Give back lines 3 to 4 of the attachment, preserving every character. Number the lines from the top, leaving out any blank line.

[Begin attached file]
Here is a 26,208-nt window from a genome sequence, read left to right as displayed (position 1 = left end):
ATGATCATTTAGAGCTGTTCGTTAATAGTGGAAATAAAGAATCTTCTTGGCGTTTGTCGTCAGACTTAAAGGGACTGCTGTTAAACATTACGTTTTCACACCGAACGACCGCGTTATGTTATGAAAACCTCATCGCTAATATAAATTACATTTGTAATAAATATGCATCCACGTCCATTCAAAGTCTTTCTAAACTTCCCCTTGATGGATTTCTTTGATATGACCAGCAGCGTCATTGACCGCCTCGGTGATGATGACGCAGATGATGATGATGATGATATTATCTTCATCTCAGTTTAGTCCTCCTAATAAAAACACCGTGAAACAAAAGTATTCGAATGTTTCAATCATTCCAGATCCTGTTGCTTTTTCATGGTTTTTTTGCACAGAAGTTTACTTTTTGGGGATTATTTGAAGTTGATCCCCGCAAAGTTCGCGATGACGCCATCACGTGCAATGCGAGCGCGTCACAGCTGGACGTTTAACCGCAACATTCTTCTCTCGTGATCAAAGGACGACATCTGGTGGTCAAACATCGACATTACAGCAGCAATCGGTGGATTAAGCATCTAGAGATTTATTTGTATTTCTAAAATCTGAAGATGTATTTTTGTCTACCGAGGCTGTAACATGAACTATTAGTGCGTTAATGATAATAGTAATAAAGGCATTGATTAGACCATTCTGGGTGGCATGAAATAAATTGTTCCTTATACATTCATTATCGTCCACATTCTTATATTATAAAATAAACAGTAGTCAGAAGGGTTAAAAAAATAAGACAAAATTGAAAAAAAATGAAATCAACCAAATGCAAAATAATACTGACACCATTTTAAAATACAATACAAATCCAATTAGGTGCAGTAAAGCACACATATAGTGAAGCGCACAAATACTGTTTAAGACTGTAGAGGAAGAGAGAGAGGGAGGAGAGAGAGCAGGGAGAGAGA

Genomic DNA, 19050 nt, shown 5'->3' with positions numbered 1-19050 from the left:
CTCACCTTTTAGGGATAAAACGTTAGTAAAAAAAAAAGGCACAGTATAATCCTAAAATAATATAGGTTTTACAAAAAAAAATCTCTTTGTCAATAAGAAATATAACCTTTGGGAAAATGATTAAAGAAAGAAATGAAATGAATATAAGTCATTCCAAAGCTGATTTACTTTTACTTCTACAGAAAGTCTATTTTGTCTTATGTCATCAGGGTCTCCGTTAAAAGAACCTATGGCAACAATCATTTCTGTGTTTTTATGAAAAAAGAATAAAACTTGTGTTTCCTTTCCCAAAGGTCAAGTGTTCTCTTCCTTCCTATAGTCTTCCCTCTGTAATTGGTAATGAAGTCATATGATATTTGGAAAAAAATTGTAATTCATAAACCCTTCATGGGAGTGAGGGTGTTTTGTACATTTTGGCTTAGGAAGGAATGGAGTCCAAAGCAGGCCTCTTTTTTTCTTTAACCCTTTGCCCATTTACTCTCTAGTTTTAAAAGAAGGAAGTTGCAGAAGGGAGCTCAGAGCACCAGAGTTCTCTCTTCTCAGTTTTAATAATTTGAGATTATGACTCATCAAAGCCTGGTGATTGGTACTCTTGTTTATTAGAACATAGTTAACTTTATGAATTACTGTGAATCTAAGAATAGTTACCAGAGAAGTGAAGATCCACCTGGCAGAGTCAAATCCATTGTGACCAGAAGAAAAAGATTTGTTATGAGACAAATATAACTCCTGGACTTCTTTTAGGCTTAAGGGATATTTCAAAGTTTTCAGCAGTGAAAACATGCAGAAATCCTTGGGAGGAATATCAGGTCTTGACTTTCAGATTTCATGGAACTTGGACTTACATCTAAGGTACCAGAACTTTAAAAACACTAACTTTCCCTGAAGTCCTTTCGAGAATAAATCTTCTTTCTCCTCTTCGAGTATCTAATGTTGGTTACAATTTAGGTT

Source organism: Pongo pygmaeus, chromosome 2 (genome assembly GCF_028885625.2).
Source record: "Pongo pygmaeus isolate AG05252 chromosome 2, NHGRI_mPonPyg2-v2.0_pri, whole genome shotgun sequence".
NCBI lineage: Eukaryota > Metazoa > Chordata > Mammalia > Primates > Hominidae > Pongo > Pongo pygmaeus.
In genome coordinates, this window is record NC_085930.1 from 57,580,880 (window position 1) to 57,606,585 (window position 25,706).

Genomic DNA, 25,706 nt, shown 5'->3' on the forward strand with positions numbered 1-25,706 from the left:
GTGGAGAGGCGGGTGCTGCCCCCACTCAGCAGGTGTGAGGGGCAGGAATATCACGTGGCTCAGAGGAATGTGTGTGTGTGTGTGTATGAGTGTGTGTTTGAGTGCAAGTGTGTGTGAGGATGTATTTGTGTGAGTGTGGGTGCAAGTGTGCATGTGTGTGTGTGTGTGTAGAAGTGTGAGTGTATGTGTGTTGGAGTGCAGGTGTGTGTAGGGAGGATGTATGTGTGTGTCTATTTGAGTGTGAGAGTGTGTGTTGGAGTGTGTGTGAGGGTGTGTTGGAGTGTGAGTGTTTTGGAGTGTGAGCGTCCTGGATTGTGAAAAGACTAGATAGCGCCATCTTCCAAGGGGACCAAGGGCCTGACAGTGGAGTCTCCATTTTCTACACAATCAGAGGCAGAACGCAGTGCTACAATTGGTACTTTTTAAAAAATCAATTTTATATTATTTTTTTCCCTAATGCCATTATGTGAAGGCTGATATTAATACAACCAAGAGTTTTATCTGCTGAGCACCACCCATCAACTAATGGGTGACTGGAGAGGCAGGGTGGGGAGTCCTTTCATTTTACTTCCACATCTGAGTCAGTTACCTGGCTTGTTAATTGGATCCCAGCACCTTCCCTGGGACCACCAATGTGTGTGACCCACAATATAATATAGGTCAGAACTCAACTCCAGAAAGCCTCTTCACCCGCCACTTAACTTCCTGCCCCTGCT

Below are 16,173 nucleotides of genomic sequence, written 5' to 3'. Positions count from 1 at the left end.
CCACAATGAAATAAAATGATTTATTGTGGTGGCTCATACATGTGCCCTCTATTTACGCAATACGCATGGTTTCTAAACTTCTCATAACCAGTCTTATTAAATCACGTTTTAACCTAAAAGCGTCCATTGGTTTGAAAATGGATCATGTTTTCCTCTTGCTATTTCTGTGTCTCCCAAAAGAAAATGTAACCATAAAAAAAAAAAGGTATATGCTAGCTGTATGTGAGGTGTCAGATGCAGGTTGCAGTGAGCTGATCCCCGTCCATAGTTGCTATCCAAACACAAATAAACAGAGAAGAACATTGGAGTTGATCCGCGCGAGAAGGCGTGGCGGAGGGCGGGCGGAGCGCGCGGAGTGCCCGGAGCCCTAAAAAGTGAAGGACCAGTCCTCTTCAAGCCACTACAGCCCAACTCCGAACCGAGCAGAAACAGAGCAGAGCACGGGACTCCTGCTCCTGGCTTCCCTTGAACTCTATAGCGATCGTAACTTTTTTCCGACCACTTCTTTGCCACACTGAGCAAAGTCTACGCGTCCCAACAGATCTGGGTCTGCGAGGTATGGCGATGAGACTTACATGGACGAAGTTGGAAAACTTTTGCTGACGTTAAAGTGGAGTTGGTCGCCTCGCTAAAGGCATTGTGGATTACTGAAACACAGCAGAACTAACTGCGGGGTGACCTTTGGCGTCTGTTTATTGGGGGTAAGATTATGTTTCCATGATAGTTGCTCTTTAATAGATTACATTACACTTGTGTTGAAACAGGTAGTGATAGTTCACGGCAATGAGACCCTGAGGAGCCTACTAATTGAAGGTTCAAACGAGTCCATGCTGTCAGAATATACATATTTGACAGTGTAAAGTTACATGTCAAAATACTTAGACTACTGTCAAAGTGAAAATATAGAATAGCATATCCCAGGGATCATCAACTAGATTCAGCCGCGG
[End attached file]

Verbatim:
Genomic DNA, 19050 nt, shown 5'->3' with positions numbered 1-19050 from the left:
CTCACCTTTTAGGGATAAAACGTTAGTAAAAAAAAAAGGCACAGTATAATCCTAAAATAATATAGGTTTTACAAAAAAAAATCTCTTTGTCAATAAGAAATATAACCTTTGGGAAAATGATTAAAGAAAGAAATGAAATGAATATAAGTCATTCCAAAGCTGATTTACTTTTACTTCTACAGAAAGTCTATTTTGTCTTATGTCATCAGGGTCTCCGTTAAAAGAACCTATGGCAACAATCATTTCTGTGTTTTTATGAAAAAAGAATAAAACTTGTGTTTCCTTTCCCAAAGGTCAAGTGTTCTCTTCCTTCCTATAGTCTTCCCTCTGTAATTGGTAATGAAGTCATATGATATTTGGAAAAAAATTGTAATTCATAAACCCTTCATGGGAGTGAGGGTGTTTTGTACATTTTGGCTTAGGAAGGAATGGAGTCCAAAGCAGGCCTCTTTTTTTCTTTAACCCTTTGCCCATTTACTCTCTAGTTTTAAAAGAAGGAAGTTGCAGAAGGGAGCTCAGAGCACCAGAGTTCTCTCTTCTCAGTTTTAATAATTTGAGATTATGACTCATCAAAGCCTGGTGATTGGTACTCTTGTTTATTAGAACATAGTTAACTTTATGAATTACTGTGAATCTAAGAATAGTTACCAGAGAAGTGAAGATCCACCTGGCAGAGTCAAATCCATTGTGACCAGAAGAAAAAGATTTGTTATGAGACAAATATAACTCCTGGACTTCTTTTAGGCTTAAGGGATATTTCAAAGTTTTCAGCAGTGAAAACATGCAGAAATCCTTGGGAGGAATATCAGGTCTTGACTTTCAGATTTCATGGAACTTGGACTTACATCTAAGGTACCAGAACTTTAAAAACACTAACTTTCCCTGAAGTCCTTTCGAGAATAAATCTTCTTTCTCCTCTTCGAGTATCTAATGTTGGTTACAATTTAGGTT